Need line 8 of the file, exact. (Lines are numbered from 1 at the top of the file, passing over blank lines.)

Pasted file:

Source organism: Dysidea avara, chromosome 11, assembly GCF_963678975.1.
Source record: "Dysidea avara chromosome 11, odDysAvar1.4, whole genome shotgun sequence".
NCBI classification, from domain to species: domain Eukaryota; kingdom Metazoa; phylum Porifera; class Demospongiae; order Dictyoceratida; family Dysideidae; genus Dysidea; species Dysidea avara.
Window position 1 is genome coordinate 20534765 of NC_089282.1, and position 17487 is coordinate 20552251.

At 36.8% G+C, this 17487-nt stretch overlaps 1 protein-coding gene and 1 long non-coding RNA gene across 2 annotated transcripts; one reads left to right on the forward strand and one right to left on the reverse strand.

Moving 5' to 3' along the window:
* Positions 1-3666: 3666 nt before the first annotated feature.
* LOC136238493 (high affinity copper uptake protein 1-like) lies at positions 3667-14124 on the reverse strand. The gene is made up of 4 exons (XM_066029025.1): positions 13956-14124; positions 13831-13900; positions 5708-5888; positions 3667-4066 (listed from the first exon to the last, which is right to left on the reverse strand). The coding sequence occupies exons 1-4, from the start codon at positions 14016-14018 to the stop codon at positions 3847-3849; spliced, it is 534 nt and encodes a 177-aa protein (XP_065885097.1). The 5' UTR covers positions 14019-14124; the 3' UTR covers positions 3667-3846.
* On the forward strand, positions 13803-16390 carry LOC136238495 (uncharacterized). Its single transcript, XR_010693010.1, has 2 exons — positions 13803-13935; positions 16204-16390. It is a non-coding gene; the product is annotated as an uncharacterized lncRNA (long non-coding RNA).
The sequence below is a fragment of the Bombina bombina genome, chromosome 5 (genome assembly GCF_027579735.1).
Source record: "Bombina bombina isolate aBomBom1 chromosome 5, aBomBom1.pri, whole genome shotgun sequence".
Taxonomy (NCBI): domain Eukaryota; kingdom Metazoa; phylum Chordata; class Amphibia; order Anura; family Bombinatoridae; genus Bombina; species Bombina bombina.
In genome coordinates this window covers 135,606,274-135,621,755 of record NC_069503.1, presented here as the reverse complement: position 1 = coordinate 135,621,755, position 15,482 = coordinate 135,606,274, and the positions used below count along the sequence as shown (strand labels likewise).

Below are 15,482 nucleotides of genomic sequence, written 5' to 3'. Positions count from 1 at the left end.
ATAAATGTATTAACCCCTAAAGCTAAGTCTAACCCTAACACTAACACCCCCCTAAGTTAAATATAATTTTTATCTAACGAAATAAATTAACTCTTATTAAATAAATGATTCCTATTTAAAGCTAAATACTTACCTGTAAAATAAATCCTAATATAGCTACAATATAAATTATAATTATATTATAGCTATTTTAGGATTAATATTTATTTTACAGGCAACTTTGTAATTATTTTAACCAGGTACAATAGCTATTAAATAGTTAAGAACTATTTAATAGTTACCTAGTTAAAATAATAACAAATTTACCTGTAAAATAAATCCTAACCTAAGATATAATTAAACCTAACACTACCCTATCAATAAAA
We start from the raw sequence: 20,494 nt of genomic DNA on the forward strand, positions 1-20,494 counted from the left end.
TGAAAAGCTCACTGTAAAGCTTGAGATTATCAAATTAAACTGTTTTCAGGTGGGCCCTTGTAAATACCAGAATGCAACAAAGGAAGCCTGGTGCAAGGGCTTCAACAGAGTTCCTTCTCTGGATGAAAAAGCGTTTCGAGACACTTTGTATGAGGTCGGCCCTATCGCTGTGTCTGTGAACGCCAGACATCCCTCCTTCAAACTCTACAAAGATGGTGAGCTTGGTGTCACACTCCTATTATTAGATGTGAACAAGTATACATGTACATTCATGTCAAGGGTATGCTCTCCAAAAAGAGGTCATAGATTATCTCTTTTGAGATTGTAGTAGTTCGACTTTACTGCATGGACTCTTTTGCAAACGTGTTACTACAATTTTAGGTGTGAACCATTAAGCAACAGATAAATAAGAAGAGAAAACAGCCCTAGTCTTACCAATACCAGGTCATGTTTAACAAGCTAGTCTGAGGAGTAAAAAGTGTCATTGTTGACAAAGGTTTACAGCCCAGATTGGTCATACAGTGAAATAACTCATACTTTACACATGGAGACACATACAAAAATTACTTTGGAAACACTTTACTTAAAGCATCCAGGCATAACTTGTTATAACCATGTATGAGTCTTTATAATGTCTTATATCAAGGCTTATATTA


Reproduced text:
* LOC136238493 (high affinity copper uptake protein 1-like) lies at positions 3667-14124 on the reverse strand. The gene is made up of 4 exons (XM_066029025.1): positions 13956-14124; positions 13831-13900; positions 5708-5888; positions 3667-4066 (listed from the first exon to the last, which is right to left on the reverse strand). The coding sequence occupies exons 1-4, from the start codon at positions 14016-14018 to the stop codon at positions 3847-3849; spliced, it is 534 nt and encodes a 177-aa protein (XP_065885097.1). The 5' UTR covers positions 14019-14124; the 3' UTR covers positions 3667-3846.